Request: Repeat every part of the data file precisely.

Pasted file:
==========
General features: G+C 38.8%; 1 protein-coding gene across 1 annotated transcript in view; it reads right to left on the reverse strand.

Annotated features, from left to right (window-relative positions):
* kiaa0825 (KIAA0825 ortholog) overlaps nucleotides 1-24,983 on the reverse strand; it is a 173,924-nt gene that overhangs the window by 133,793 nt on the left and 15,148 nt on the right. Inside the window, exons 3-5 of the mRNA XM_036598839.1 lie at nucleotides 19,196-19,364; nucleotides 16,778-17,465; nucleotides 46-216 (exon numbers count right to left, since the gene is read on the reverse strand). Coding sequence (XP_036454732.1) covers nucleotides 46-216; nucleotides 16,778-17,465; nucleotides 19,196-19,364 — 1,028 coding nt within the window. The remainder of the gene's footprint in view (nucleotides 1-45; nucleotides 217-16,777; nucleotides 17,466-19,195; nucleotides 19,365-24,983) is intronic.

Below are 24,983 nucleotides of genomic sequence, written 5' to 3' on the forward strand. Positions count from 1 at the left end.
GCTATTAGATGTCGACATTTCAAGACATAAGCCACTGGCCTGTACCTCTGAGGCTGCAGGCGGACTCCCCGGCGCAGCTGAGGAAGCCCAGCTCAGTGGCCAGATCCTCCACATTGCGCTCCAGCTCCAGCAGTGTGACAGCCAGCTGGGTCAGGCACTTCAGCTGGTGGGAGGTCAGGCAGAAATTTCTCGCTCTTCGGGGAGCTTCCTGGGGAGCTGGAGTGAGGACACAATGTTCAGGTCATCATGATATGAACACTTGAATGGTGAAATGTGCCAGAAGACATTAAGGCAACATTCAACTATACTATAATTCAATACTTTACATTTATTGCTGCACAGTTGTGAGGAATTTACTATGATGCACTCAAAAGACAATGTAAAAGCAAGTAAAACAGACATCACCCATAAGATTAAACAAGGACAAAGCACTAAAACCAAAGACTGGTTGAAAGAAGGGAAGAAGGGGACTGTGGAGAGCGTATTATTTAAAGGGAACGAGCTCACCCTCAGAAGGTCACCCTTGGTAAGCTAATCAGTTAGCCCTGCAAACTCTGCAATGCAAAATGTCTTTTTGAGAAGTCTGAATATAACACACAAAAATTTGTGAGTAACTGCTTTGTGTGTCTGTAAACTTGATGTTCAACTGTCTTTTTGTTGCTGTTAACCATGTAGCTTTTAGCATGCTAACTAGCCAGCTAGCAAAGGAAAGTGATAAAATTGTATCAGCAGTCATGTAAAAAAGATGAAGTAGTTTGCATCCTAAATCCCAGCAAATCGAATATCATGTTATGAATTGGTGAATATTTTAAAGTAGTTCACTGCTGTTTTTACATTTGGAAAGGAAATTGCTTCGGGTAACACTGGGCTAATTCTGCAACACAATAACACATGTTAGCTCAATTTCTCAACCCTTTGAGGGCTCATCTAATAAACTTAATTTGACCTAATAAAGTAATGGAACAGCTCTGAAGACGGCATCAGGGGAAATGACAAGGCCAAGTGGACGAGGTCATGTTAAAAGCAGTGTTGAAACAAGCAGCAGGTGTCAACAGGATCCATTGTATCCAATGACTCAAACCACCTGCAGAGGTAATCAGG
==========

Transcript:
General features: G+C 38.8%; 1 protein-coding gene across 1 annotated transcript in view; it reads right to left on the reverse strand.

Annotated features, from left to right (window-relative positions):
* kiaa0825 (KIAA0825 ortholog) overlaps nucleotides 1-24,983 on the reverse strand; it is a 173,924-nt gene that overhangs the window by 133,793 nt on the left and 15,148 nt on the right. Inside the window, exons 3-5 of the mRNA XM_036598839.1 lie at nucleotides 19,196-19,364; nucleotides 16,778-17,465; nucleotides 46-216 (exon numbers count right to left, since the gene is read on the reverse strand). Coding sequence (XP_036454732.1) covers nucleotides 46-216; nucleotides 16,778-17,465; nucleotides 19,196-19,364 — 1,028 coding nt within the window. The remainder of the gene's footprint in view (nucleotides 1-45; nucleotides 217-16,777; nucleotides 17,466-19,195; nucleotides 19,365-24,983) is intronic.

Below are 24,983 nucleotides of genomic sequence, written 5' to 3' on the forward strand. Positions count from 1 at the left end.
GCTATTAGATGTCGACATTTCAAGACATAAGCCACTGGCCTGTACCTCTGAGGCTGCAGGCGGACTCCCCGGCGCAGCTGAGGAAGCCCAGCTCAGTGGCCAGATCCTCCACATTGCGCTCCAGCTCCAGCAGTGTGACAGCCAGCTGGGTCAGGCACTTCAGCTGGTGGGAGGTCAGGCAGAAATTTCTCGCTCTTCGGGGAGCTTCCTGGGGAGCTGGAGTGAGGACACAATGTTCAGGTCATCATGATATGAACACTTGAATGGTGAAATGTGCCAGAAGACATTAAGGCAACATTCAACTATACTATAATTCAATACTTTACATTTATTGCTGCACAGTTGTGAGGAATTTACTATGATGCACTCAAAAGACAATGTAAAAGCAAGTAAAACAGACATCACCCATAAGATTAAACAAGGACAAAGCACTAAAACCAAAGACTGGTTGAAAGAAGGGAAGAAGGGGACTGTGGAGAGCGTATTATTTAAAGGGAACGAGCTCACCCTCAGAAGGTCACCCTTGGTAAGCTAATCAGTTAGCCCTGCAAACTCTGCAATGCAAAATGTCTTTTTGAGAAGTCTGAATATAACACACAAAAATTTGTGAGTAACTGCTTTGTGTGTCTGTAAACTTGATGTTCAACTGTCTTTTTGTTGCTGTTAACCATGTAGCTTTTAGCATGCTAACTAGCCAGCTAGCAAAGGAAAGTGATAAAATTGTATCAGCAGTCATGTAAAAAAGATGAAGTAGTTTGCATCCTAAATCCCAGCAAATCGAATATCATGTTATGAATTGGTGAATATTTTAAAGTAGTTCACTGCTGTTTTTACATTTGGAAAGGAAATTGCTTCGGGTAACACTGGGCTAATTCTGCAACACAATAACACATGTTAGCTCAATTTCTCAACCCTTTGAGGGCTCATCTAATAAACTTAATTTGACCTAATAAAGTAATGGAACAGCTCTGAAGACGGCATCAGGGGAAATGACAAGGCCAAGTGGACGAGGTCATGTTAAAAGCAGTGTTGAAACAAGCAGCAGGTGTCAACAGGATCCATTGTATCCAATGACTCAAACCACCTGCAGAGGTAATCAGG